Eastcourt History, Family Crest & Coats of Arms
- Origins Available:
The origins of the Eastcourt name lie with England's ancient Anglo-Saxon culture. It comes from when the family lived in Bedfordshire. Their name, however, translates as the dweller at the eastern cottage, and indicates that the original bearer lived in such a place. 
Early Origins of the Eastcourt family
The surname Eastcourt was first found in Bedfordshire, where Gundwinus de Estcota was listed in the Pipe Rolls of 1190.  The Hundredorum Rolls of 1273 listed: Richard de Estcott, Wiltshire; and Hugh de Estcote, Cambridgeshire. 
Later the Subsidy Rolls for Sussex listed Robert atte Estcote in 1327. 
Eastcourt is a hamlet, in the parish of Crudwell, union and hundred of Malmesbury, Malmesbury and Kingswood divisions of Wiltshire  and there are at least three villages name Eastcott ( Wiltshire (2), Middlesex.) The oldest was Eastcourt, Wiltshire which dates back to Saxon times when it was known as Escote. Eastcott, Wiltshire dates back to 1167 and it was known as Estcota at that time. 
Early History of the Eastcourt family
This web page shows only a small excerpt of our Eastcourt research. Another 69 words (5 lines of text) covering the years 1570, 1624, 1607, 1624, 1668, 1712, 1601, 1668, 1628, 1629, 1676, 1684, 1587, 1563, 1571, 1572, 1584, 1586, 1793 and 1828 are included under the topic Early Eastcourt History in all our PDF Extended History products and printed products wherever possible.
Eastcourt Spelling Variations
Before the last few hundred years, the English language had no fast system of spelling rules. For that reason, spelling variations are commonly found in early Anglo-Saxon surnames. Over the years, many variations of the name Eastcourt were recorded, including Estcourt, Estcott, Estcotte, Eastcourt, Escott and many more.
Early Notables of the Eastcourt family (pre 1700)
Distinguished members of the family include Sir Thomas Estcourt (c. 1570-1624), an English lawyer and politician, High Sheriff of Gloucestershire in 1607, Member of Parliament for Gloucestershire in 1624; Sir Edward Estcourt of Salisbury; Richard Estcourt (1668-1712), an early English actor, active playing comedy parts in Dublin; and Sir Giles Estcourt, 1st Baronet (c. 1601-1668), an English politician who sat in the House of Commons from 1628 to 1629, supporter of the Royalist cause in the English Civil War.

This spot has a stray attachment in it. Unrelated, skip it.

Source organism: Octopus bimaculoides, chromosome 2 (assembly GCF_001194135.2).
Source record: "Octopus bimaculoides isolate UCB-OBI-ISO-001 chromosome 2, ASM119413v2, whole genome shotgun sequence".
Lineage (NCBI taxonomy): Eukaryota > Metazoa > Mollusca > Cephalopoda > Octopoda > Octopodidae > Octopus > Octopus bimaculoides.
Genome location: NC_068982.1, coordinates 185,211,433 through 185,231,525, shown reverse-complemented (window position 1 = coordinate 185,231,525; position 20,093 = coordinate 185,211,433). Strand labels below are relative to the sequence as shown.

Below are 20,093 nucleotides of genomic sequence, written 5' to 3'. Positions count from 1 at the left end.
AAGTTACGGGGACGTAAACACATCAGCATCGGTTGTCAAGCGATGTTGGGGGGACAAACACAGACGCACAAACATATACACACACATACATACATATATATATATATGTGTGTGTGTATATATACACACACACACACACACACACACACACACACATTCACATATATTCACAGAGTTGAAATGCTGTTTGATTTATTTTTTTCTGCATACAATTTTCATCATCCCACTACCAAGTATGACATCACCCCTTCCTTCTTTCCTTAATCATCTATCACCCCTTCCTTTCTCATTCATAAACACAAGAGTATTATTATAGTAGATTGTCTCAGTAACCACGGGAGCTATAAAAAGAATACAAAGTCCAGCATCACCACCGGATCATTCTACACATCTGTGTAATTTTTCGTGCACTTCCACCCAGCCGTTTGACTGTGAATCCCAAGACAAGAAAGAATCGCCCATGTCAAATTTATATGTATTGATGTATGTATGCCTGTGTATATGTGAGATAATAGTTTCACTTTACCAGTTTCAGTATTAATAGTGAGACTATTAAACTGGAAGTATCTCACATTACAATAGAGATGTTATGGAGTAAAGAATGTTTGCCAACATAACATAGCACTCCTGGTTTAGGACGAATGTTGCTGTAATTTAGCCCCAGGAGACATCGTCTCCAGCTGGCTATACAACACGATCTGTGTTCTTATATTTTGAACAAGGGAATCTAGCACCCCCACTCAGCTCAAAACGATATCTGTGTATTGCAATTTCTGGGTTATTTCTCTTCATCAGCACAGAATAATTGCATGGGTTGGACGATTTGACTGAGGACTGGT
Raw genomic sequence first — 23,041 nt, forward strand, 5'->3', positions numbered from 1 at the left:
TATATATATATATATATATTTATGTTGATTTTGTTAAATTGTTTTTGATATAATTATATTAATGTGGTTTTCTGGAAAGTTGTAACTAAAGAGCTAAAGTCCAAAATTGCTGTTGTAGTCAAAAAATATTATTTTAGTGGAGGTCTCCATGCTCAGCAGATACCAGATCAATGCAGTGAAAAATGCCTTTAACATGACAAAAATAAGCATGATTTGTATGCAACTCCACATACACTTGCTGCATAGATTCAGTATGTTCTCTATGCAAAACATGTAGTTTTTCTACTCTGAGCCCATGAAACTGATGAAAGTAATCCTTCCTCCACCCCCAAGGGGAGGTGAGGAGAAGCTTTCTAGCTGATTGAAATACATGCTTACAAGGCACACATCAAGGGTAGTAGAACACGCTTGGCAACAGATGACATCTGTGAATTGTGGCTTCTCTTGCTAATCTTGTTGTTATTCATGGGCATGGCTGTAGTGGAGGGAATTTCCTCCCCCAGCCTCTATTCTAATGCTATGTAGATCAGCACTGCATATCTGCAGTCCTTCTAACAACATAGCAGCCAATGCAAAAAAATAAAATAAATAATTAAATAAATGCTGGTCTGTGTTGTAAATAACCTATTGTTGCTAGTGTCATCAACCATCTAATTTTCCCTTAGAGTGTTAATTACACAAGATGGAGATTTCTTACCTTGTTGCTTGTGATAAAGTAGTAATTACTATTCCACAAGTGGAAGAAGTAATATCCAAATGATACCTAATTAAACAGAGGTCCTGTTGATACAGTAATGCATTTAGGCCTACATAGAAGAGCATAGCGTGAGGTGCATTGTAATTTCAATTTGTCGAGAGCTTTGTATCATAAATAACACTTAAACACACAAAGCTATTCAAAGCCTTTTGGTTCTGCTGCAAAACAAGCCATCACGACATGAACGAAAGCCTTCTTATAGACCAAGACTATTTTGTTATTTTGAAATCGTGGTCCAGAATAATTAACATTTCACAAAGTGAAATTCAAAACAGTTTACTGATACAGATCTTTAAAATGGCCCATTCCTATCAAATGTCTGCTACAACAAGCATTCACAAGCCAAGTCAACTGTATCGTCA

He was from Newton in the County of Wiltshire and his descendants include: Sir Giles Estcourt, 2nd Baronet (died c. 1676); and...
Another 142 words (10 lines of text) are included under the topic Early Eastcourt Notables in all our PDF Extended History products and printed products wherever possible.
Migration of the Eastcourt family
To escape oppression and starvation at that time, many English families left for the "open frontiers" of the New World with all its perceived opportunities. In droves people migrated to the many British colonies, those in North America in particular, paying high rates for passages in cramped, unsafe ships. Although many of the settlers did not make the long passage alive, those who did see the shores of North America perceived great opportunities before them. Many of the families that came from England went on to make essential contributions to the emerging nations of Canada and the United States. Research into various historical records revealed some of first members of the Eastcourt family emigrate to North America: Thomas Escott who settled in Virginia in 1680.
Related Stories +
- ^ Charnock, Richard, Stephen, Ludus Patronymicus of The Etymology of Curious Surnames. London: Trubner & Co., 60 Paternoster Row, 1868. Print.
- ^ Reaney, P.H and R.M. Wilson, A Dictionary of English Surnames. London: Routledge, 1991. Print. (ISBN 0-415-05737-X)
- ^ Bardsley, C.W, A Dictionary of English and Welsh Surnames: With Special American Instances. Wiltshire: Heraldry Today, 1901. Print. (ISBN 0-900455-44-6)
- ^ Lewis, Samuel, A Topographical Dictionary of England. Institute of Historical Research, 1848, Print.
- ^ Mills, A.D., Dictionary of English Place-Names. Oxford: Oxford University Press, 1991. Print. (ISBN 0-19-869156-4)